The Pending Home Sales Index showed considerable signs of life in November, increasing 9.8 percent year-over-year and hitting its highest level in more than two years, according to the latest readings by the National Association of Realtors.
Indeed, not since April 2010 has the Pending Home Sales Index been higher, when homebuyers rushed to buy residences ahead of the expiration of the homebuyer tax credit. Excluding the tax credit period, it’s been nearly six years since Pending Home Sales Index was at this level.
Pending Home Sales Index – Good Sign for 2013
Other details from NAR’s report included:
- This is the third straight month of monthly increases, and on a yearly basis, the Pending Home Sales Index has risen for 19 consecutive months.
- On a regional basis, sales were up 15.2 percent year-over-year in the Midwest and 13.9 percent in the South.
- The Pending Home Sales Index measures contract activity, so based on its November findings, NAR is anticipating existing-home sales to increase 8 to 9 percent in 2013, above the 10 percent gain of 2012 over 2011. Additionally, NAR expects existing-home price to rise 4 percent in 2013, after a 7 percent increase in 2012.
All that data leads to one central idea, one we’ve been reporting on with encouraging consistency the last couple of days – there are numerous signs that real estate professionals can look forward to a solid 2013. From continued investment in residential construction, to marked improvement in asking prices, to the best new single-family home sales in more than two years, the signs of the real estate recovery seem to be all around us.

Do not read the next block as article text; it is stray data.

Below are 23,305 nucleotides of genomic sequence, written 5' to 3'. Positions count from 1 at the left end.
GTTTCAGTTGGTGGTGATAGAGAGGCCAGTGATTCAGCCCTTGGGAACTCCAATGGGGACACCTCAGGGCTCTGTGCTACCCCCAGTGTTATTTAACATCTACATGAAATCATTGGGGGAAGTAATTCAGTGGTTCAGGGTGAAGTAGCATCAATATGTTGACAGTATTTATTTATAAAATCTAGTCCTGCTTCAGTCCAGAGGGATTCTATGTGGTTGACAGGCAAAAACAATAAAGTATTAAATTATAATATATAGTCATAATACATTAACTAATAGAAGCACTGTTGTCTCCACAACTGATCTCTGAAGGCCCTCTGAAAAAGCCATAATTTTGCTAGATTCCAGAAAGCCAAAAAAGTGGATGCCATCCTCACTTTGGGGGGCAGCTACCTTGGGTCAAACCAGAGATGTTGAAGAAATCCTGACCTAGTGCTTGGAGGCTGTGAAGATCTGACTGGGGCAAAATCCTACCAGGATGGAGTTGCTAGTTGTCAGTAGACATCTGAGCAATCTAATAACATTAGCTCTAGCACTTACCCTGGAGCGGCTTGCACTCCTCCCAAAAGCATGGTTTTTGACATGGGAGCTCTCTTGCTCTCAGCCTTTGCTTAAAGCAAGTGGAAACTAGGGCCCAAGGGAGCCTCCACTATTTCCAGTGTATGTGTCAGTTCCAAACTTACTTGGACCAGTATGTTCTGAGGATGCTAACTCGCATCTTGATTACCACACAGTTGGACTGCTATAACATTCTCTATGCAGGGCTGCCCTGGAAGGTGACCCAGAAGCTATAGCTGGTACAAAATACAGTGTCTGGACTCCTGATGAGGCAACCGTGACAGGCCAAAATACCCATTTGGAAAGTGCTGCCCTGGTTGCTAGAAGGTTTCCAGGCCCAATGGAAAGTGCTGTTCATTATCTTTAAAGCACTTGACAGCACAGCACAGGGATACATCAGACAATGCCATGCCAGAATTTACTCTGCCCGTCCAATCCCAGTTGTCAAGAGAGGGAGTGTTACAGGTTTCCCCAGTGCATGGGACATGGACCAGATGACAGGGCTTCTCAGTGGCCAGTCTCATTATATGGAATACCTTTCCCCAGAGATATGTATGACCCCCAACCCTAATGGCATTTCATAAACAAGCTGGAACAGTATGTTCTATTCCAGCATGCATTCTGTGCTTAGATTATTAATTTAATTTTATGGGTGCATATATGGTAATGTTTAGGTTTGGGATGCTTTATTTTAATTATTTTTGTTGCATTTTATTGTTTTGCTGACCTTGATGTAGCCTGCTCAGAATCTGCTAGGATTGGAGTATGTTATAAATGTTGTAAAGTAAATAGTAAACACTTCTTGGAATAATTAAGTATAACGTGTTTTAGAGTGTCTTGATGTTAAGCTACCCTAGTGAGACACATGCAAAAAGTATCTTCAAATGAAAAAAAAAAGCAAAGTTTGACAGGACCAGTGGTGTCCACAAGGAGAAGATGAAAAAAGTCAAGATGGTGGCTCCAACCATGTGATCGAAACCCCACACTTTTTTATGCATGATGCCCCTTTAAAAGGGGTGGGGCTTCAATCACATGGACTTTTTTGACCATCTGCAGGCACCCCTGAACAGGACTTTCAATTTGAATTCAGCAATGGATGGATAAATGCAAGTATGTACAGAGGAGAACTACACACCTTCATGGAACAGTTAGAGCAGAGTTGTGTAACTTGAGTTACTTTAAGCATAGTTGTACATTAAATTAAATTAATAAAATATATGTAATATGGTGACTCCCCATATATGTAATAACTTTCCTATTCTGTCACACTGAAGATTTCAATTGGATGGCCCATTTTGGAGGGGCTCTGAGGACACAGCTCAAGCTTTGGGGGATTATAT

Carmen Rodriguez, a Realtor with Coldwell Banker Residential Brokerage in Edgebrook, said she’s anticipating further activity now that the presidential election is a thing in the past.
“I do expect there to be increased activity in the spring and throughout 2013,” she said. “The instability and insecurity that usually accompanies a federal election cycle will be well behind us as the spring market approaches. Questions about the budget, whether folks like them or not, will have been answered, so the fears associated with not knowing will be abated. I think we’re headed in a good direction and, really, taking a long view, real estate is always a good bet because it is an inherently optimistic asset.”
And coincidentally, Rodriguez has blogged for us before on the relationship between real estate and politics; read her thoughts on the subject here.